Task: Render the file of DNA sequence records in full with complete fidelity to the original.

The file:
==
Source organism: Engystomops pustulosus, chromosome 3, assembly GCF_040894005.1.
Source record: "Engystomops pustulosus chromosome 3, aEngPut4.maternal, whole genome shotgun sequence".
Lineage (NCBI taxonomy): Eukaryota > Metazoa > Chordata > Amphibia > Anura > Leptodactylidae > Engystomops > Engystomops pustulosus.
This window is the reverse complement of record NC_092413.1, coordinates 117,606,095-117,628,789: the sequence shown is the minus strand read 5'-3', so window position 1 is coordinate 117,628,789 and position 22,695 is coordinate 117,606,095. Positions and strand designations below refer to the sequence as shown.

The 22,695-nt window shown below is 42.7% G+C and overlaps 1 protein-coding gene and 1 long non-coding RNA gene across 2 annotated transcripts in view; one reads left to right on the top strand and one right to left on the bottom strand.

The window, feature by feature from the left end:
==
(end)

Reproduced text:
Source organism: Engystomops pustulosus, chromosome 3, assembly GCF_040894005.1.
Source record: "Engystomops pustulosus chromosome 3, aEngPut4.maternal, whole genome shotgun sequence".
Lineage (NCBI taxonomy): Eukaryota > Metazoa > Chordata > Amphibia > Anura > Leptodactylidae > Engystomops > Engystomops pustulosus.
This window is the reverse complement of record NC_092413.1, coordinates 117,606,095-117,628,789: the sequence shown is the minus strand read 5'-3', so window position 1 is coordinate 117,628,789 and position 22,695 is coordinate 117,606,095. Positions and strand designations below refer to the sequence as shown.

The 22,695-nt window shown below is 42.7% G+C and overlaps 1 protein-coding gene and 1 long non-coding RNA gene across 2 annotated transcripts in view; one reads left to right on the top strand and one right to left on the bottom strand.

The window, feature by feature from the left end: